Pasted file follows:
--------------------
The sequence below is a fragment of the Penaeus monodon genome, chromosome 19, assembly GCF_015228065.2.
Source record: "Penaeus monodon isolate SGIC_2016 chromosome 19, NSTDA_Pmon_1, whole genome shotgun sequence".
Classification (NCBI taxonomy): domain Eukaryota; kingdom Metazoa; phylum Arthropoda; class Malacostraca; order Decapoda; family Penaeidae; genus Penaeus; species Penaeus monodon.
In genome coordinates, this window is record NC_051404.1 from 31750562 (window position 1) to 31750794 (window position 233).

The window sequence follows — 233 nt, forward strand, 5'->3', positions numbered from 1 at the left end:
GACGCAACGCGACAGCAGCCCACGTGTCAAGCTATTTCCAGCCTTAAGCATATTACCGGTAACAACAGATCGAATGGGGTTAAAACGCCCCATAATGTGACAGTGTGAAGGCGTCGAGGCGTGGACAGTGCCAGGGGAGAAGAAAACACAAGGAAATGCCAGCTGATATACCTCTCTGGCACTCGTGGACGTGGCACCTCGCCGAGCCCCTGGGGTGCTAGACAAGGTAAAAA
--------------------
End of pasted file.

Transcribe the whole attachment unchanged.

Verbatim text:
The sequence below is a fragment of the Penaeus monodon genome, chromosome 19, assembly GCF_015228065.2.
Source record: "Penaeus monodon isolate SGIC_2016 chromosome 19, NSTDA_Pmon_1, whole genome shotgun sequence".
Classification (NCBI taxonomy): domain Eukaryota; kingdom Metazoa; phylum Arthropoda; class Malacostraca; order Decapoda; family Penaeidae; genus Penaeus; species Penaeus monodon.
In genome coordinates, this window is record NC_051404.1 from 31750562 (window position 1) to 31750794 (window position 233).

The window sequence follows — 233 nt, forward strand, 5'->3', positions numbered from 1 at the left end:
GACGCAACGCGACAGCAGCCCACGTGTCAAGCTATTTCCAGCCTTAAGCATATTACCGGTAACAACAGATCGAATGGGGTTAAAACGCCCCATAATGTGACAGTGTGAAGGCGTCGAGGCGTGGACAGTGCCAGGGGAGAAGAAAACACAAGGAAATGCCAGCTGATATACCTCTCTGGCACTCGTGGACGTGGCACCTCGCCGAGCCCCTGGGGTGCTAGACAAGGTAAAAA